There are few articles in the literature reporting the histological changes of groin structures affected by inguinal hernia. A deeper knowledge of this matter could represent an important step forward in the identification of the causes of hernia protrusion. This study aimed to recognise the pathological modifications of muscular structures in autopsy specimens excised from tissues surrounding the hernia orifice.METHODS:Inguinal hernia was identified in 30 autopsied cadavers, which presented different varieties of hernia, including indirect, direct and mixed. Tissue specimens were resected for histological study from structures of the inguinal area surrounding the hernia opening, following a standardised procedure. The histological examination was focussed on the detection of structural changes in the muscle tissues. The results were compared with biopsy specimens resected from corresponding sites of the inguinal region in a control group of 15 fresh cadavers without hernia.RESULTS:Significant modification of the muscular arrangement of the inguinal area was recognized. Pathological alterations such as atrophy, hyaline and fibrotic degeneration, as well as fatty dystrophy of the myocytes were detected. These findings were observed consistently in the context of multistructural damage also involving vessels and nerves. In cadavers with hernia these alterations were always present independent of hernia type. No comparable damage was found in control cadavers without hernia.CONCLUSIONS:The high degree of degenerative changes in the muscle fibres in the inguinal area involved in hernia protrusion described in this report seems to be consistent with chronic compressive damage. These alterations could embody one important factor among the multifactorial sources of hernia genesis. Conjectures concerning its impact on the physiology and biodynamics of the inguinal region are made. The relationship between the depicted degenerative injuries and the genesis of inguinal hernia is also a focus of discussion in this article.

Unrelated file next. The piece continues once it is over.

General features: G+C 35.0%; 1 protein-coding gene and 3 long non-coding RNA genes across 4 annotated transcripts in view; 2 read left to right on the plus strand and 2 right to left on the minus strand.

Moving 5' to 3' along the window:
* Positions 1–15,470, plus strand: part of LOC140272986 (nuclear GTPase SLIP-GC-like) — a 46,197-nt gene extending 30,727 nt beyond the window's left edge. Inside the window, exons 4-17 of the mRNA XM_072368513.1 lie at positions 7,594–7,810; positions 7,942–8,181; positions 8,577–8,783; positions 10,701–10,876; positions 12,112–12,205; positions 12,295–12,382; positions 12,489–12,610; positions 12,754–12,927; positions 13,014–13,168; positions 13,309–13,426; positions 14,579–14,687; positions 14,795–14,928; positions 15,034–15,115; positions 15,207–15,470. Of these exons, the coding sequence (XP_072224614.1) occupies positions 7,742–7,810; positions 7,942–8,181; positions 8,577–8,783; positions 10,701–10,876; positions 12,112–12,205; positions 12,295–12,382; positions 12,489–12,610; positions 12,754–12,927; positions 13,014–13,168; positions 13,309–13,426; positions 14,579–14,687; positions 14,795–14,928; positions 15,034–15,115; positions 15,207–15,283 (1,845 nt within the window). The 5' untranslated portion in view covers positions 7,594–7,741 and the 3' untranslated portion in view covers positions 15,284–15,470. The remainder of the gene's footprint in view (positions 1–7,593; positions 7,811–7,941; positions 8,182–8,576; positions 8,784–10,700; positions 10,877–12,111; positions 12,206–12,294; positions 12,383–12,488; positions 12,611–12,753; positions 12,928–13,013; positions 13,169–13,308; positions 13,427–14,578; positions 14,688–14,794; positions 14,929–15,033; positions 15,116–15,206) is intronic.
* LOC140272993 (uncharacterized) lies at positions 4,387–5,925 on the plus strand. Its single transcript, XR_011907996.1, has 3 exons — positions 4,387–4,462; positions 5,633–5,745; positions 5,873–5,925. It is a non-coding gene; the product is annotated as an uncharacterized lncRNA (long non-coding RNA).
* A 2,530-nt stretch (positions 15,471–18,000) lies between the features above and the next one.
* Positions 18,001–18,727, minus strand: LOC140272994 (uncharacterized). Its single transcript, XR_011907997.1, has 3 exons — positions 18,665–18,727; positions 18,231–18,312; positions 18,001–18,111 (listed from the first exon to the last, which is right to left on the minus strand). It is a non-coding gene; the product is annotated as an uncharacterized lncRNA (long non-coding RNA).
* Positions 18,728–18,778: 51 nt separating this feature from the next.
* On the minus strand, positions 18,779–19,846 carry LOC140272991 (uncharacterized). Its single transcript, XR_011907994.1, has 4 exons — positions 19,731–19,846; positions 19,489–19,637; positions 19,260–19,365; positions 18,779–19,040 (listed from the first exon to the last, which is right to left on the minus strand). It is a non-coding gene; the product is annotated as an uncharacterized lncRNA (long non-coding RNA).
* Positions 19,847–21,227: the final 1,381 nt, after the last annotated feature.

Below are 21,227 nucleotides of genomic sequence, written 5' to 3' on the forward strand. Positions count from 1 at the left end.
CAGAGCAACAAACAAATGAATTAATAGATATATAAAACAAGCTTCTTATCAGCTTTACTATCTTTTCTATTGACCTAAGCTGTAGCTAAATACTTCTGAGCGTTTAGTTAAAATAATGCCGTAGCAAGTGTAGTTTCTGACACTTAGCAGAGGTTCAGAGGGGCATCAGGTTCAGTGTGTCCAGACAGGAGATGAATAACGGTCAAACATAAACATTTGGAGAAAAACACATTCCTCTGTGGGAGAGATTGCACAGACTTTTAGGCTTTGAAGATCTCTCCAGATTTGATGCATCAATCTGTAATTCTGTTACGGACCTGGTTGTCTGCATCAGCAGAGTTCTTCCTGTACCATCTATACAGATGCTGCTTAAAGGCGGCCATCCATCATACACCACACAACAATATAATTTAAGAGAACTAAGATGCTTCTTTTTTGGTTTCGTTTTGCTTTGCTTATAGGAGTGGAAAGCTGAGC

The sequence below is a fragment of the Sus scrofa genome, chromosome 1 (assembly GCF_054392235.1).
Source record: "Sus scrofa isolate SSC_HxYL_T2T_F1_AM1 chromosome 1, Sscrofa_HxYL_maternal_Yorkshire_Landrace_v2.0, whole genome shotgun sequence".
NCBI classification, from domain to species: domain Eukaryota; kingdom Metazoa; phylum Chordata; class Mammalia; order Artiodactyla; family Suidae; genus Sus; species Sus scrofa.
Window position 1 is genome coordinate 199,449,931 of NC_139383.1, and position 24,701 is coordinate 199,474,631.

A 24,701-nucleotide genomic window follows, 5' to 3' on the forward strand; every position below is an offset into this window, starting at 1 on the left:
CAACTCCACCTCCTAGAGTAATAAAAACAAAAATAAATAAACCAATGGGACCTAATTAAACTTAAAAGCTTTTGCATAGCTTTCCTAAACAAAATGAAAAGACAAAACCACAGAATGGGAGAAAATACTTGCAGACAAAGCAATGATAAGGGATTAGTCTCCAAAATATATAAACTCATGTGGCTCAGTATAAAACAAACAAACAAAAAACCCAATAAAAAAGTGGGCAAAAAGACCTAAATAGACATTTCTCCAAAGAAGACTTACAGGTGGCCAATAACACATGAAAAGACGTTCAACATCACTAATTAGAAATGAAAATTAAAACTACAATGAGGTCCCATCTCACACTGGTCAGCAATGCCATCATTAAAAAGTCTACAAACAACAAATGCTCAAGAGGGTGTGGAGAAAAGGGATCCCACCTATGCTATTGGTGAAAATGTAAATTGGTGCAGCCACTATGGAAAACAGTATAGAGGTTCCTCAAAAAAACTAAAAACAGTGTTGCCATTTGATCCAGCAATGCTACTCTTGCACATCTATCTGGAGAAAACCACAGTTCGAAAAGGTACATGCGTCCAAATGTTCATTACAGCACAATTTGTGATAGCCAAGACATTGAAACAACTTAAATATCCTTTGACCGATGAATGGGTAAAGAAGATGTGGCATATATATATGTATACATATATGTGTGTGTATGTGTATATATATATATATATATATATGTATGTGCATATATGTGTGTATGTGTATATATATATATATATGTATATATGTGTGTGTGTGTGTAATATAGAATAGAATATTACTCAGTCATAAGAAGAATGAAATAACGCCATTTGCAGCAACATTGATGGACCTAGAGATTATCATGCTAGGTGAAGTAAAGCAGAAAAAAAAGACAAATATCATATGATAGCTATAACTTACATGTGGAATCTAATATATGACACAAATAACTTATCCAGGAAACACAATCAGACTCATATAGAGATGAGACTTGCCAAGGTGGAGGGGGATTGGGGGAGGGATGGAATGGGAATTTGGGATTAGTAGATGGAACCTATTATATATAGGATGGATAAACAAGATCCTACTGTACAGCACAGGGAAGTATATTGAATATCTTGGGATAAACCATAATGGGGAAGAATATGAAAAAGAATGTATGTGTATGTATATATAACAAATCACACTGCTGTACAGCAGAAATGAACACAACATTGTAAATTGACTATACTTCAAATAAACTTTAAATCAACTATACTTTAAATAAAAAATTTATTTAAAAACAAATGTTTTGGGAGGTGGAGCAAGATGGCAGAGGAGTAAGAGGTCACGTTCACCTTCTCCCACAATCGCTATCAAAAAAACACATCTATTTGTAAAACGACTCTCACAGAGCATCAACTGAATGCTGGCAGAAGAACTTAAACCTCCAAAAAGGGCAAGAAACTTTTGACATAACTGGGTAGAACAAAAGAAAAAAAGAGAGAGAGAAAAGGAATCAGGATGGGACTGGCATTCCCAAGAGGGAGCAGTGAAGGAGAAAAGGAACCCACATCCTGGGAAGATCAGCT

|Number of pages||5|
|Publication status||Published - 2012|
All Science Journal Classification (ASJC) codes